Revealing the incident in a Facebook group, a beta tester for Meta's virtual reality social platform 'Horizon Worlds' claimed that her avatar was 'groped' during the digital experience.
Originally just named Horizon, Oculus' VR experience requires a user to have Facebook account to join the virtual space, which enables them to see up to 20 people at a time.
Meta went public with the feedback on Monday, 1 December.
What the Victim Said
According to a report by The Verge, the anonymous beta tester took to Facebook and wrote:
"Sexual harassment is no joke on the regular internet, but being in VR adds another layer that makes the event more intense. Not only was I groped last night, but there were other people there who supported this behaviour, which made me feel isolated in the Plaza."
The Plaze is Horizon World's 'town square' where people gather, connect, and explore different options like games and other experiences on the platform.
What Was Meta's Response?
Following an internal inquiry into the incident, Meta reportedly concluded that the tester hadn't enabled one of the safety features – 'Safe Zone' –which equips the user with an option to block someone from interacting with them.
Responding to the incident, Vivek Sharma, Meta's vice president told The Verge that the woman's feedback was 'valuable' in making sure that the feature is "trivially easy and findable."
He also reportedly termed the sexual assault “absolutely unfortunate."
Meanwhile, a representative of Meta, Kristina Milian, told MIT Technology Review, "It’s never a user's fault if they don’t use all the features we offer."
As per Milian, Meta will resume their work to improve the experience and "better understand how people use our tools so that users are able to report things easily and reliably."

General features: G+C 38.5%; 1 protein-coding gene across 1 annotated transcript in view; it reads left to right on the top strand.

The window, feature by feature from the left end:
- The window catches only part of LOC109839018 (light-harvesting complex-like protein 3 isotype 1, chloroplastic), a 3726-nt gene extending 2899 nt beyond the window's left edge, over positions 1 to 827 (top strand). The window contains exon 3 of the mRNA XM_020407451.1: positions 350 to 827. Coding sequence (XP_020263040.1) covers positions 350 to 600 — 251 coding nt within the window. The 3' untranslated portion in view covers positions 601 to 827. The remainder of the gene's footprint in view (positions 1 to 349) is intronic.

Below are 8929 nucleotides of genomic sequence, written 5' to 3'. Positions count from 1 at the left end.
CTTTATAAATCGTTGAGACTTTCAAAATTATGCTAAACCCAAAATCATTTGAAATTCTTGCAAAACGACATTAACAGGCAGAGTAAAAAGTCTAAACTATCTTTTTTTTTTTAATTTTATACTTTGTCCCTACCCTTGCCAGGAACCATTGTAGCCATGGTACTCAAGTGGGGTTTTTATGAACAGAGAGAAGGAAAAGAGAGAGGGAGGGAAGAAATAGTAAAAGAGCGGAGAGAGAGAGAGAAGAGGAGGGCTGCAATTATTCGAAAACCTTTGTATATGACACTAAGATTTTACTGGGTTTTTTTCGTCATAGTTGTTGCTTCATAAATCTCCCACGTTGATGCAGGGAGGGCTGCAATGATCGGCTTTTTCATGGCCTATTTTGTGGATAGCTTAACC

Offences in VR and Lack of Adequate Safeguards
According to experts, sexual harassment in the VR is still considered assault, with "groping" considered an offence even in the absence of physical contact.
MIT Technology Review quoted Katherine Cross, a PhD student researcher of online harassment at the University of Washington as saying:
"At the end of the day, the nature of virtual-reality spaces is such that it is designed to trick the user into thinking they are physically in a certain space, that their every bodily action is occurring in a 3-D environment."
She further iterated that these incidents are likely to produce similar emotional and psychological reactions as occurrences of assault in real life.
According to victims of virtual sexual harassment, Meta's 'safe zone' feature is not enough to prevent these instances.
Outsourcing of solutions may not be enough to tackle the problem, Cross suggests.
In India, while there are provisions to deal with online abuse offences under section 354A of the Indian Penal Code (IPC), and certain provisions of the Information Technology Act, they don't specifically mention incidents taking place in the VR.
(With inputs from The Verge, New York Post and MIT Technology Review.)